Why? Well, it depends if you actually want anyone to see it.
But what does that mean for data journalism?
It also depends on what you’re producing.
It’s become apparent that mobile is still often seen as the relation of desktop, which is understandable on one level: the rewards for designing for desktop are so high in terms of space but so much lower than mobile for engagement. The issue was raised by my former boss, colleague and fellow Data Journalism Awards judge Wolfgang Blau, who points out that many developers either don’t have the inclination or the capacity to test their interactives and apps on every device out there — and that represents a lost opportunity.
“Not only are readers shifting towards mobile, but smartphones also provide us with a range of new ways of interacting with data visualisations. I am still looking forward to journalistic data visualizations that use standard features of smartphones such a swipe gestures, the gyroscope, 360 sweeps like in the app starwalk, location awareness beyond simple geolocation, vibration etc.
To make the exploration of data visualizations more informative, engaging and enjoyable, I hope, we will see more journalistic data visualizations that go far beyond simply making desktop interactives readable on mobiles but that turn the tables and primarily develop for smartphones and have a rendition for desktop. not always, but why not sometimes?”
News organization CMS often mean that mobile web versions of traditional websites strip out essentially all the interesting stuff: charts, inter actives and iframes often vanish in mobile versions that are the same across an entire news site, with few concessions for mobile.
It obviously poses challenges: will readers take on a 1,000-word data analysis on a mobile? Will they want to explore a detailed analysis as opposed to a — much more shareable — static visualization. In my day job I know that Tweets with images are around 50% more likely to be retweeted, for instance. Added to the fact that a simple static viz can go viral is that it doesn’t necessarily matter how polished they are.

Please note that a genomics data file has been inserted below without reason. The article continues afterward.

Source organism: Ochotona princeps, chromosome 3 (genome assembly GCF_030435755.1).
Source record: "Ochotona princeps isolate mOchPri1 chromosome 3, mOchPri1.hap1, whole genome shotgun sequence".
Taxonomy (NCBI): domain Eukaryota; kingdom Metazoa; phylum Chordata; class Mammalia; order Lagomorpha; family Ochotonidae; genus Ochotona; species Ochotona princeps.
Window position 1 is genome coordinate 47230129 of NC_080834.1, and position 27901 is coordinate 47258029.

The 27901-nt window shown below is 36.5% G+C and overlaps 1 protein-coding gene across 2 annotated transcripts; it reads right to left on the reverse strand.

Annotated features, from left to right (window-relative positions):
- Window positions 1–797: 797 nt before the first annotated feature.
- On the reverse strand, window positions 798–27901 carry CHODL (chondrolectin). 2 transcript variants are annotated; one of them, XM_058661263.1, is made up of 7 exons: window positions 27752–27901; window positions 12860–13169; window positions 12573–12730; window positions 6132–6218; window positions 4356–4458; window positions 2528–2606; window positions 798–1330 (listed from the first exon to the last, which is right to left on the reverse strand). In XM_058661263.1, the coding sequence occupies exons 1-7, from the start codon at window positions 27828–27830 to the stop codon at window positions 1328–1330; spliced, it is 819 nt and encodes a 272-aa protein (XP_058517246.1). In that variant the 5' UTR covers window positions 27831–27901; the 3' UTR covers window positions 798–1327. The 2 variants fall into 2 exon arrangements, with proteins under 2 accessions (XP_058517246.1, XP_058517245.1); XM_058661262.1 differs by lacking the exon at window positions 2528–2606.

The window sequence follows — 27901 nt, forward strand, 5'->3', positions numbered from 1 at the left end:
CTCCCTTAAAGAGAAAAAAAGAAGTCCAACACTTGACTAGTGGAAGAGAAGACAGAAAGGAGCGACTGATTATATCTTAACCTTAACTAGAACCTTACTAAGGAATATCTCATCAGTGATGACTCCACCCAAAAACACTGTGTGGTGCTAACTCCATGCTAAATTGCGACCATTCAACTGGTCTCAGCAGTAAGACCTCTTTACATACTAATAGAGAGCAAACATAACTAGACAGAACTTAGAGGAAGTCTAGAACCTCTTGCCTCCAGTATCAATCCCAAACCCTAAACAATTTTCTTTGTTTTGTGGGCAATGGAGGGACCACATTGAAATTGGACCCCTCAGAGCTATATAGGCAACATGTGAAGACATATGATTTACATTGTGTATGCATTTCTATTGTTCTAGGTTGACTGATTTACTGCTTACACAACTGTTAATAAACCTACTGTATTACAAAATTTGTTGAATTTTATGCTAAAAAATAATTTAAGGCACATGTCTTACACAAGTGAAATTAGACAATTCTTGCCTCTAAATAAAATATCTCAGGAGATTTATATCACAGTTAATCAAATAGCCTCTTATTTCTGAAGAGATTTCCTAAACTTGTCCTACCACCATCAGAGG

Take the Twitter feed of @MatthewPhillips (HT to @losowsky for this) who regularly posts simple charts, many of which are just screenshots. It’s effective instant data journalism and it works regardless of the platform you’re consuming it on.
But for bigger operations, the challenge is how to combine that instant, platform-friendly approach with the beauty and elegance of the desktop visual output, whether or not you have the resources of the bigger news outlets.
It’s not enough just to visualize the data now; you have to think hard about how it will be seen too. But that’s still a long way from taking specific advantage of the way that smartphones work now.
Here’s how a selection of data journalism sites line up on mobile. What do you think they could be doing better? Let me know in the comments below or on Twitter.
Assistant managing editor Scott Klein says all of his team’s apps work on mobile and have done since 2011. “All of them are responsive/adaptive,” he says, “with breaks for smartphone.”
This is how the team’s famous ‘Dollars for Docs’ analysis looks on Mobile:
And this is how it looks on web:
Interest declaration: this is my old site. Traditionally, the mobile version stripped out all charts, embeds and tables. Latterly, it defaults to the web version on my (Android) phone, and looks like this, which is identical to the desktop version but loses a bit of functionality with the screen size:
The mobile app does show interactive elements, and with the overhaul coming now it will be interesting to see how it develops.
Like the Guardian, 538 is almost identical on mobile — you would be hard-pressed to notice the difference, although the table on this article about commencement speeches is hard to read on small screen:
The New York Times has worked well on mobile for a while: and The Upshot is identified by Emily Bell as a particularly effective mobile display of data journalism.